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SLO County updates election count before final certification

slo county ballots.JPG
Posted at 6:30 PM, Nov 23, 2022

In San Luis Obispo County on Wednesday, another election update was released. It's the last update before the final results of the November 8 General Election are released and certified on December 8.

Elaina Cano, the San Luis Obispo County Clerk-Recorder, told KSBY, “We're just trying to make this one last big push so that our candidates and our committees and our public can all see the results of what we've been doing lately.”

Vote-by-mail ballots get scanned in at the clerk-recorder's office where voters' signatures are verified, the ballots are opened, inspected, processed, and then counted.

“It takes anywhere from 15 to 25 minutes per stack of 50 for one individual to separate the ballot from the envelope and do the inspection and be sure that those ballots are ready to go to count,” Cano said.

The staff is made up of about 15 temporary election workers.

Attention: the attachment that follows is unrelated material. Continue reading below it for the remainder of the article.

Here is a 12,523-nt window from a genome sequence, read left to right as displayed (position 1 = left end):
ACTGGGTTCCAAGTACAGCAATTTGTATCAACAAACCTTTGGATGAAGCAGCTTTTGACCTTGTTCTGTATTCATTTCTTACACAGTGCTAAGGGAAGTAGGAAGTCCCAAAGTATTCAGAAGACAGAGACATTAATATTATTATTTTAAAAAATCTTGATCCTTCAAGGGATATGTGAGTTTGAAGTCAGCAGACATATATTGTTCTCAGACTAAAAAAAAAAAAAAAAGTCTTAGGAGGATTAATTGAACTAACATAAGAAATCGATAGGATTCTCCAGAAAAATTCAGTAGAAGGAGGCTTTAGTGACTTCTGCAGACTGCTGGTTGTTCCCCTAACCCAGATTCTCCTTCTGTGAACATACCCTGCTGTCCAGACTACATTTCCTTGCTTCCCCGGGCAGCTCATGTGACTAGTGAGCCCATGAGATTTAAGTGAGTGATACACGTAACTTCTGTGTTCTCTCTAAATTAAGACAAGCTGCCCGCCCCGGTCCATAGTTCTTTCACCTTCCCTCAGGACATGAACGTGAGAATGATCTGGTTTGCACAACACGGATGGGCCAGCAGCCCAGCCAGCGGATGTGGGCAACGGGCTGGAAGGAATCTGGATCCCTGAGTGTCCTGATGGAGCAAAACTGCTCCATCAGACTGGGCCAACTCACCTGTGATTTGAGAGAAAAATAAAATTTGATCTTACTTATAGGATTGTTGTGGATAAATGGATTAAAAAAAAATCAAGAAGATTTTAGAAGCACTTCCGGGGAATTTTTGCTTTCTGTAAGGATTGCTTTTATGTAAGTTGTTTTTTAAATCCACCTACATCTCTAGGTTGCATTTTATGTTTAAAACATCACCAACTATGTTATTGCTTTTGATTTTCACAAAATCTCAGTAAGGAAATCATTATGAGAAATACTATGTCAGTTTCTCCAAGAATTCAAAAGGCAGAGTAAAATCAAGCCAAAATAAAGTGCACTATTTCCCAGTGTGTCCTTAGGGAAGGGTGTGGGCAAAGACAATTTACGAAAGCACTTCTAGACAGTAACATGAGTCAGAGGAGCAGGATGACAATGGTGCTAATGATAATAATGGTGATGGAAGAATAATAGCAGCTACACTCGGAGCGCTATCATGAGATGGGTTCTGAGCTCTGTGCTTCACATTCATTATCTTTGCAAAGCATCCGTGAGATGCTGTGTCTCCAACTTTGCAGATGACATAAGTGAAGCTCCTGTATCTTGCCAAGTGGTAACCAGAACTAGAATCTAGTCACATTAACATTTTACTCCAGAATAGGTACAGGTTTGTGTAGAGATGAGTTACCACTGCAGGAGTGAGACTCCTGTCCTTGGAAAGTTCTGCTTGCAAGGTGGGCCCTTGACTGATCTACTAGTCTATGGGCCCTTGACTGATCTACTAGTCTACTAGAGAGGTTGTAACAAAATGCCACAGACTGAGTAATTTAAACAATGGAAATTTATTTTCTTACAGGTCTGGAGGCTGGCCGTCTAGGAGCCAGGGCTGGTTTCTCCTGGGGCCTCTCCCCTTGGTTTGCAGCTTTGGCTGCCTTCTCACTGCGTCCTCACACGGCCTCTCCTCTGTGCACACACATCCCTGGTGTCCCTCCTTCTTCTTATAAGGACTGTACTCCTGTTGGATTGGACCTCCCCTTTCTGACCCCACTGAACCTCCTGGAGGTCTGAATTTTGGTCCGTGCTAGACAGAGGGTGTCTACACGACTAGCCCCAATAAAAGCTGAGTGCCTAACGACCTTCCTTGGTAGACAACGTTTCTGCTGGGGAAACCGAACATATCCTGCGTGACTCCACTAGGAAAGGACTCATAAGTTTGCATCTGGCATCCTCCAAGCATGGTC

“They're looking for red ink, which is invisible to the system. Any light marks or anything that we need to take a closer look at,” explained Melissa Lile, SLO County's Deputy Director Registrar.

“For signatures, we've probably sent out 400 to 500 signature cure letters. So either their signatures miscompared or the voter didn't sign the envelope at all," Cano said.

According to SLO County, they have about 9,872 unprocessed ballots left and in Santa Barbara County, that number is about 2,980. The numbers could change depending on ballots that may have voter signature issues.

Cano told KSBY, "I've decided that today is going to be the last day to count prior to certification because there's a whole process that goes into actually counting the ballots. And then after, so once we're done feeding the ballots into the system, there's still a backend process that we have to report to the Secretary of State's Office and that we have to create backups into the system."

On December 8, the California Secretary of State requires a final ballot count. It is the deadline to certify the election.

“Because there's going to be hopefully only a few thousand ballots left after today, we're going to hold off on counting again until we can count every last ballot on the very last day in order to certify,” Cano said.